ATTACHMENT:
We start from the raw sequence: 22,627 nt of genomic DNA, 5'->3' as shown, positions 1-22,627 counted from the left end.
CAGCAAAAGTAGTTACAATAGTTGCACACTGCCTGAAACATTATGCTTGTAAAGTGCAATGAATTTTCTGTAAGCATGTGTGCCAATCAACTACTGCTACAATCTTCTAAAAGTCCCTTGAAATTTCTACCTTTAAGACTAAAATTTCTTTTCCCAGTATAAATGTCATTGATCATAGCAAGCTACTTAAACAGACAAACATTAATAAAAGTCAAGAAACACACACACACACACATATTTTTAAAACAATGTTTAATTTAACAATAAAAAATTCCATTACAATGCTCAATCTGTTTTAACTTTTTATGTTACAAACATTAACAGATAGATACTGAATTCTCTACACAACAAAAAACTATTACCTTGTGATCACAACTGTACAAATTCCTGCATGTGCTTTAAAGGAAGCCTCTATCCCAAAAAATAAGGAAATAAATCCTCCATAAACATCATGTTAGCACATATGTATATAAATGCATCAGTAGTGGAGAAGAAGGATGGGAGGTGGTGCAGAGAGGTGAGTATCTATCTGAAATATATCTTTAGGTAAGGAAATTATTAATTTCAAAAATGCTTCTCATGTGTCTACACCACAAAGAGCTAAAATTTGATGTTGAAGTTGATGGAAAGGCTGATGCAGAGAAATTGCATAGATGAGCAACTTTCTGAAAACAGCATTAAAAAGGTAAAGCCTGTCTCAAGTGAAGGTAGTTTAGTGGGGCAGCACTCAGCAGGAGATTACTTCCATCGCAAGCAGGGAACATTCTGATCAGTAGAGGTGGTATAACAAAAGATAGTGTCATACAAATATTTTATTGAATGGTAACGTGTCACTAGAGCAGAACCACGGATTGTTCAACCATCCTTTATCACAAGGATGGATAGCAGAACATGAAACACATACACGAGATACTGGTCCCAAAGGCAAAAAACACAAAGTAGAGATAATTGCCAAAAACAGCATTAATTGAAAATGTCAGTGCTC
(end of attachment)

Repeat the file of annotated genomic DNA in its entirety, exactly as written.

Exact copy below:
We start from the raw sequence: 22,627 nt of genomic DNA, 5'->3' as shown, positions 1-22,627 counted from the left end.
CAGCAAAAGTAGTTACAATAGTTGCACACTGCCTGAAACATTATGCTTGTAAAGTGCAATGAATTTTCTGTAAGCATGTGTGCCAATCAACTACTGCTACAATCTTCTAAAAGTCCCTTGAAATTTCTACCTTTAAGACTAAAATTTCTTTTCCCAGTATAAATGTCATTGATCATAGCAAGCTACTTAAACAGACAAACATTAATAAAAGTCAAGAAACACACACACACACACATATTTTTAAAACAATGTTTAATTTAACAATAAAAAATTCCATTACAATGCTCAATCTGTTTTAACTTTTTATGTTACAAACATTAACAGATAGATACTGAATTCTCTACACAACAAAAAACTATTACCTTGTGATCACAACTGTACAAATTCCTGCATGTGCTTTAAAGGAAGCCTCTATCCCAAAAAATAAGGAAATAAATCCTCCATAAACATCATGTTAGCACATATGTATATAAATGCATCAGTAGTGGAGAAGAAGGATGGGAGGTGGTGCAGAGAGGTGAGTATCTATCTGAAATATATCTTTAGGTAAGGAAATTATTAATTTCAAAAATGCTTCTCATGTGTCTACACCACAAAGAGCTAAAATTTGATGTTGAAGTTGATGGAAAGGCTGATGCAGAGAAATTGCATAGATGAGCAACTTTCTGAAAACAGCATTAAAAAGGTAAAGCCTGTCTCAAGTGAAGGTAGTTTAGTGGGGCAGCACTCAGCAGGAGATTACTTCCATCGCAAGCAGGGAACATTCTGATCAGTAGAGGTGGTATAACAAAAGATAGTGTCATACAAATATTTTATTGAATGGTAACGTGTCACTAGAGCAGAACCACGGATTGTTCAACCATCCTTTATCACAAGGATGGATAGCAGAACATGAAACACATACACGAGATACTGGTCCCAAAGGCAAAAAACACAAAGTAGAGATAATTGCCAAAAACAGCATTAATTGAAAATGTCAGTGCTC